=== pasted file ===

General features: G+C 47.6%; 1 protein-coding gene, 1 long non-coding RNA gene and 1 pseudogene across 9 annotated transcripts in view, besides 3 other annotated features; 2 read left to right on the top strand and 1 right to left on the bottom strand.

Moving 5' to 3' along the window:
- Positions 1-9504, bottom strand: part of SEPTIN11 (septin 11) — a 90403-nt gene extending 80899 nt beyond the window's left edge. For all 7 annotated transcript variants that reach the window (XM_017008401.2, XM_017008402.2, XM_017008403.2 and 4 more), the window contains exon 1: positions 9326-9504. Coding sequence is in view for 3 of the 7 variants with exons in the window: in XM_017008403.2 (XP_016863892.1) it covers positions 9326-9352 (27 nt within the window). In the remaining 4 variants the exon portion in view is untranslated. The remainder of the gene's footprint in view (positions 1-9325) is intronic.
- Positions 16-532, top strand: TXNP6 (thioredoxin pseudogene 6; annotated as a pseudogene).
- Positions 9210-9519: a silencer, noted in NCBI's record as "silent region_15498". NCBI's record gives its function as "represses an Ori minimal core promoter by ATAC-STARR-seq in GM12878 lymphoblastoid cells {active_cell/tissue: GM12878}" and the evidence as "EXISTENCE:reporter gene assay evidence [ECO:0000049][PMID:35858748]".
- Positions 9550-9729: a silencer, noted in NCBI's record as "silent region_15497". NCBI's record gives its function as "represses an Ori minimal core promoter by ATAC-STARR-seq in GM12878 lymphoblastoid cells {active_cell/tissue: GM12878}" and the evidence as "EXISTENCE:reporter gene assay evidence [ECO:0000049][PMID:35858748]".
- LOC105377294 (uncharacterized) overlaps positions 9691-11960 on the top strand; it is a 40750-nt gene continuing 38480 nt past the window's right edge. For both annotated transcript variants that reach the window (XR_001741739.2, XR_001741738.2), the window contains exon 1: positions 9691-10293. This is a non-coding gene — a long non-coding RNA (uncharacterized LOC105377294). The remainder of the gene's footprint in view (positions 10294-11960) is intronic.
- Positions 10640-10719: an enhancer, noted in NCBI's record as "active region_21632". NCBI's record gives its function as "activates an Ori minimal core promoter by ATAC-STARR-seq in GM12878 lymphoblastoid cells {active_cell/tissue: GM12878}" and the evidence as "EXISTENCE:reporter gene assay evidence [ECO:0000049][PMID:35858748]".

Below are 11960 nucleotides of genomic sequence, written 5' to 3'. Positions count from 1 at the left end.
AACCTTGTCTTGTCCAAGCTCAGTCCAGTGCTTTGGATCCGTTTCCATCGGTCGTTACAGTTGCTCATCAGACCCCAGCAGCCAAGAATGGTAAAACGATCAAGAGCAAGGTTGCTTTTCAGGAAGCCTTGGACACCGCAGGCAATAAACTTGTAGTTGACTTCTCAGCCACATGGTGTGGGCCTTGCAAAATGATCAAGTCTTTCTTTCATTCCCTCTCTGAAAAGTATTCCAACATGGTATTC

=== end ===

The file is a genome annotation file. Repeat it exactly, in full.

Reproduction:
General features: G+C 47.6%; 1 protein-coding gene, 1 long non-coding RNA gene and 1 pseudogene across 9 annotated transcripts in view, besides 3 other annotated features; 2 read left to right on the top strand and 1 right to left on the bottom strand.

Moving 5' to 3' along the window:
- Positions 1-9504, bottom strand: part of SEPTIN11 (septin 11) — a 90403-nt gene extending 80899 nt beyond the window's left edge. For all 7 annotated transcript variants that reach the window (XM_017008401.2, XM_017008402.2, XM_017008403.2 and 4 more), the window contains exon 1: positions 9326-9504. Coding sequence is in view for 3 of the 7 variants with exons in the window: in XM_017008403.2 (XP_016863892.1) it covers positions 9326-9352 (27 nt within the window). In the remaining 4 variants the exon portion in view is untranslated. The remainder of the gene's footprint in view (positions 1-9325) is intronic.
- Positions 16-532, top strand: TXNP6 (thioredoxin pseudogene 6; annotated as a pseudogene).
- Positions 9210-9519: a silencer, noted in NCBI's record as "silent region_15498". NCBI's record gives its function as "represses an Ori minimal core promoter by ATAC-STARR-seq in GM12878 lymphoblastoid cells {active_cell/tissue: GM12878}" and the evidence as "EXISTENCE:reporter gene assay evidence [ECO:0000049][PMID:35858748]".
- Positions 9550-9729: a silencer, noted in NCBI's record as "silent region_15497". NCBI's record gives its function as "represses an Ori minimal core promoter by ATAC-STARR-seq in GM12878 lymphoblastoid cells {active_cell/tissue: GM12878}" and the evidence as "EXISTENCE:reporter gene assay evidence [ECO:0000049][PMID:35858748]".
- LOC105377294 (uncharacterized) overlaps positions 9691-11960 on the top strand; it is a 40750-nt gene continuing 38480 nt past the window's right edge. For both annotated transcript variants that reach the window (XR_001741739.2, XR_001741738.2), the window contains exon 1: positions 9691-10293. This is a non-coding gene — a long non-coding RNA (uncharacterized LOC105377294). The remainder of the gene's footprint in view (positions 10294-11960) is intronic.
- Positions 10640-10719: an enhancer, noted in NCBI's record as "active region_21632". NCBI's record gives its function as "activates an Ori minimal core promoter by ATAC-STARR-seq in GM12878 lymphoblastoid cells {active_cell/tissue: GM12878}" and the evidence as "EXISTENCE:reporter gene assay evidence [ECO:0000049][PMID:35858748]".

Below are 11960 nucleotides of genomic sequence, written 5' to 3'. Positions count from 1 at the left end.
AACCTTGTCTTGTCCAAGCTCAGTCCAGTGCTTTGGATCCGTTTCCATCGGTCGTTACAGTTGCTCATCAGACCCCAGCAGCCAAGAATGGTAAAACGATCAAGAGCAAGGTTGCTTTTCAGGAAGCCTTGGACACCGCAGGCAATAAACTTGTAGTTGACTTCTCAGCCACATGGTGTGGGCCTTGCAAAATGATCAAGTCTTTCTTTCATTCCCTCTCTGAAAAGTATTCCAACATGGTATTC